Report:Minorities face unfair housing practices in Fairfax County
A new report says housing providers are more likely to give white testers more information, respond more frequently to their messages and offer more favorable terms.
FAIRFAX, Va. — A recent report finds Black homebuyers and renters are treated less favorably compared to their white counterparts in Fairfax County.
The Fairfax County Office of Human Rights partnered with the Equal Rights Center (ERC) to conduct 122 tests from June 2019 to March 2021 in rental, lending and sales housing markets.
Housing providers were likely to give White renters and homebuyers more detailed information, respond more frequently to messages and offer more favorable terms than they are to minorities including members of the Black, Asian and Latinx communities, according to the report.
“The numbers reported for the lending and sales markets were more troubling,” the report said. “They clearly show that historical practices of segregating neighborhoods through steering or offering no or worse loans to Black individuals is still very much an issue today.”
The report also said it was clear that certain housing providers lack the training to provide the same level of treatment to Deaf individuals as they do to hearing individuals.
The county described the findings as “discernable differences,” which included a leasing agent quoting the Black tester a higher rent amount than the white tester, a leasing agent telling the white tester the apartment they were viewing was available now, but told the Black tester it was not available until later, and a leasing agent telling the Black tester about more fees.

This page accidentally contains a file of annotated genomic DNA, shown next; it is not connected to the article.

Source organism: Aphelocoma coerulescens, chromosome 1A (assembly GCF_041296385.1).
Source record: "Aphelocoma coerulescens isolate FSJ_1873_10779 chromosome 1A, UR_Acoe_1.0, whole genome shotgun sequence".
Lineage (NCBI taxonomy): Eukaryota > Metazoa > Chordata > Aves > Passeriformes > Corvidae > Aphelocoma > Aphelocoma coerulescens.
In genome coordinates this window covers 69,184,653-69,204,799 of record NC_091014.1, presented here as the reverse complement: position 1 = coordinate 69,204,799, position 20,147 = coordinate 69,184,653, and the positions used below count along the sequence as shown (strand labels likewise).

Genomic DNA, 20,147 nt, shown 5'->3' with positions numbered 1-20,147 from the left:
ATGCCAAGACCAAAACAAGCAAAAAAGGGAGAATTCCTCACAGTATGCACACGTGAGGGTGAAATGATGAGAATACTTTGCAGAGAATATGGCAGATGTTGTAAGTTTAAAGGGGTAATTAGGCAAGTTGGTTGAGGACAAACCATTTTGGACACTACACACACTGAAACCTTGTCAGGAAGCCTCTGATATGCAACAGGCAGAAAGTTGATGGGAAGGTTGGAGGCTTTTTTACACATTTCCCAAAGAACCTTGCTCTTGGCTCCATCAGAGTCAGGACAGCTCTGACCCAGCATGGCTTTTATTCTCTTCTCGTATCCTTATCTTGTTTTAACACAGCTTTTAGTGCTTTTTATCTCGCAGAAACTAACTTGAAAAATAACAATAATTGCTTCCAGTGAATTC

Another example included a loan officer who gave a white consumer more coaching on the home-buying process or a loan without asking their income. The report also said an agent showed a white homebuyer more condo units, even if they were not in their price range.
“I would not expect that to happen today,” Fairfax County Supervisor Rodney Lusk said. “This is 2020, and not 1960. We need to put the folks on notice. Folks who rent, lease, and sell and finance these types of units, to let them know we’re watching.”
The board called on the Office of Human Rights to analyze the fair housing enforcement program and enhance education and training.
“It’s something that is disappointing but we take that information to further target our outreach efforts and enforcement actions if any are deemed necessary,” OHR Director Kenneth Saunders said. “Let them know what they should really check with respect to pricing and do their homework.”
Saunders stressed that anyone can file a complaint if they feel they are being discriminated against. One approach is to better educate housing providers.
“One of the things we will require is that they have education on fair housing laws so that’s something they can make themselves avail to,” Saunders said.
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